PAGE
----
A collapse in pollinator numbers could devastate global production of chocolate and Brazil nuts, a team of scientists led by the University of Cambridge warned.  Populations of bees, butterflies, wasps and many other pollinators are shrinking because of climate change, habitat destruction and pesticide use.  Their disappearance could send shockwaves through the global food system, the scientists warned, sparking a “crop pollination deficit” that would see agricultural yields fall.  Crops such as cocoa and Brazil nuts that rely exclusively on wild pollinators would be among the hardest hit, according to lead author Dr Lynn Dicks from Cambridge’s Department of Zoology.  And chocolate is feared to be among the most vulnerable because it is dependent on the biting midge Forcipomyia.

Disappearing habitats and use of pesticides are driving the loss of pollinator species around the world, posing a threat to "ecosystem services" that provide food and wellbeing to many millions—particularly in the Global South—as well as billions of dollars in crop productivity. This is according to an international panel of experts, led by the University of Cambridge, who used available evidence to create the first planetary risk index of the causes and effects of dramatic pollinator declines in six global regions. The bees, butterflies, wasps, beetles, bats, flies and hummingbirds that distribute pollen, vital for the reproduction of over 75% of food crops and flowering plants—including coffee, rapeseed and most fruits—are visibly diminishing the world over, yet little is known of the consequences for human populations.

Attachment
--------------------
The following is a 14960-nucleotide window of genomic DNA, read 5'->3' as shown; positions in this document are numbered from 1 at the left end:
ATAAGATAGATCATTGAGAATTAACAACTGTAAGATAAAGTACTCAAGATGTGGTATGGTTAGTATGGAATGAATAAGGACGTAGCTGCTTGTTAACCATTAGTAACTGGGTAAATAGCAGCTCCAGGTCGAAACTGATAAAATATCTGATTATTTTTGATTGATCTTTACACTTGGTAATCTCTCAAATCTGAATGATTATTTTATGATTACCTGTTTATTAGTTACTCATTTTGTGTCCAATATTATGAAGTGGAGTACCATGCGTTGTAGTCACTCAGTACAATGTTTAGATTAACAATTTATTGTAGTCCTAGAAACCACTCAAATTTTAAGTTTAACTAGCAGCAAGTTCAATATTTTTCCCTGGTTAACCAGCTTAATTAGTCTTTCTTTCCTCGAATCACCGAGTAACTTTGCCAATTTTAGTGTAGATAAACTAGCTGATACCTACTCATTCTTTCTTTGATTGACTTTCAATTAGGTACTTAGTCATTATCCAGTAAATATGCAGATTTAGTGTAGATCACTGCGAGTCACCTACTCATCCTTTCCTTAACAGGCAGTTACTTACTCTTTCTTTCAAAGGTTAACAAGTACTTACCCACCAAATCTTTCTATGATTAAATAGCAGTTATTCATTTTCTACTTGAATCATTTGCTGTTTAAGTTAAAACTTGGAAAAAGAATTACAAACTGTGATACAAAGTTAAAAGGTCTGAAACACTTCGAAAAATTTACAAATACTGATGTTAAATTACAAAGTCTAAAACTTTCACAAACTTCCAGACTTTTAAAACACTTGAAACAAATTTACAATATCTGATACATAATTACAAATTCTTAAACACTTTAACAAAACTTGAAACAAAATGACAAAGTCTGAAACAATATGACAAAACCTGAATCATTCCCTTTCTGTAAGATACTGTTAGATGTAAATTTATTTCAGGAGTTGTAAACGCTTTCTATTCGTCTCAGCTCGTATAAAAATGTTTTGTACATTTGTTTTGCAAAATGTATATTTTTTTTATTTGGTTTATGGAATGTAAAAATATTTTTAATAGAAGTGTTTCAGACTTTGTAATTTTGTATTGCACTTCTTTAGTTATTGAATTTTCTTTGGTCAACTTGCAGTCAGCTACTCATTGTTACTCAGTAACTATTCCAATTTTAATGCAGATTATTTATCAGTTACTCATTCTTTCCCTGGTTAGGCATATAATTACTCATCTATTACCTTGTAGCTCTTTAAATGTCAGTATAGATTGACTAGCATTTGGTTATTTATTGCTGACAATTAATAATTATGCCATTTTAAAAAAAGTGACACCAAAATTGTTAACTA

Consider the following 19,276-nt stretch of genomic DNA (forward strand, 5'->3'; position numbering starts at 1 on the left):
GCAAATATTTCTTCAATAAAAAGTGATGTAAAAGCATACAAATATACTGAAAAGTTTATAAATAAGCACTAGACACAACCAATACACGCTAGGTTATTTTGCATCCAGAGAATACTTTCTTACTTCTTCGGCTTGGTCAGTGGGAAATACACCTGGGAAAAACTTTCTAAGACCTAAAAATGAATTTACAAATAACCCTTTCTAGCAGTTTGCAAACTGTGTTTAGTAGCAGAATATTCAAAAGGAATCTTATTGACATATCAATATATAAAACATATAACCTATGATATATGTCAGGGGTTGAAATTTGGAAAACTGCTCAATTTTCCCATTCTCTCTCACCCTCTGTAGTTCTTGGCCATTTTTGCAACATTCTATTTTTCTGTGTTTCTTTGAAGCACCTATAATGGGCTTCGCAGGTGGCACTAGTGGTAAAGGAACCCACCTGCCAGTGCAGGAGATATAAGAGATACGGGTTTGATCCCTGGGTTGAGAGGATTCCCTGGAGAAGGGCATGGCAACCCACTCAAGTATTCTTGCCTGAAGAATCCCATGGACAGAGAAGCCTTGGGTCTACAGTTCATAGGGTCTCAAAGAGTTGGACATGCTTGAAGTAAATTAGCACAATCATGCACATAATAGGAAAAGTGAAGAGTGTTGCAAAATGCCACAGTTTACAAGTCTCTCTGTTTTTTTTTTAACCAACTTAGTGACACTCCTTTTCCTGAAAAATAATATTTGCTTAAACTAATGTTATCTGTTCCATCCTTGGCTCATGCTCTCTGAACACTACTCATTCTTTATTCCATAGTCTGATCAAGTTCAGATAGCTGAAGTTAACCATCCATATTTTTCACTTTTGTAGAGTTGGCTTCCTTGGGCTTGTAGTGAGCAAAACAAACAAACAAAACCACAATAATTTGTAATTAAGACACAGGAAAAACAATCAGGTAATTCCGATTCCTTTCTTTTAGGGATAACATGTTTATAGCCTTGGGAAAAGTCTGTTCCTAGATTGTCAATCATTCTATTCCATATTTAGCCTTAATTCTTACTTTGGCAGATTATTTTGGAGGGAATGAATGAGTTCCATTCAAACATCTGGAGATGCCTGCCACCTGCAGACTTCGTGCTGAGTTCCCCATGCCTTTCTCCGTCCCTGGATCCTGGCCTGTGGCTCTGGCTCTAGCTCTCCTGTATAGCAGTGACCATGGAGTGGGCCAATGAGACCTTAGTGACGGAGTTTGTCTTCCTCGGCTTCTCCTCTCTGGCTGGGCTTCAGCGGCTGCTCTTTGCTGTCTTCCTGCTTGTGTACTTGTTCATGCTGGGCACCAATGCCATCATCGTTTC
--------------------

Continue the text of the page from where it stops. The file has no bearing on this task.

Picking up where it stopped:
"What happens to pollinators could have huge knock-on effects for humanity," said Dr. Lynn Dicks from Cambridge's Department of Zoology. "These small creatures play central roles in the world's ecosystems, including many that humans and other animals rely on for nutrition. If they go, we may be in serious trouble." Dicks assembled a 20-strong team of scientists and indigenous representatives to attempt an initial evaluation of the drivers and risks for pollinator declines worldwide. The research is published today in Nature Ecology & Evolution. The top three global causes of pollinator loss are habitat destruction, followed by land management—primarily the grazing, fertilizers and crop monoculture of farming—and then widespread pesticide use, according to the study. The effect of climate change comes in at number four, although data are limited.

Perhaps the biggest direct risk to humans across all regions is "crop pollination deficit": falls in quantity and quality of food and biofuel crops. Experts ranked the risk of crop yield "instability" as serious or high across two-thirds of the planet—from Africa to Latin America—where many rely directly on pollinated crops through small-holder farming.  Pollinators have been sources of inspiration for art, music, literature and technology since the dawn of human history," said Dicks. "All the major world religions have sacred passages about bees. When tragedy struck Manchester in 2017, people reached for bees as a symbol of community strength."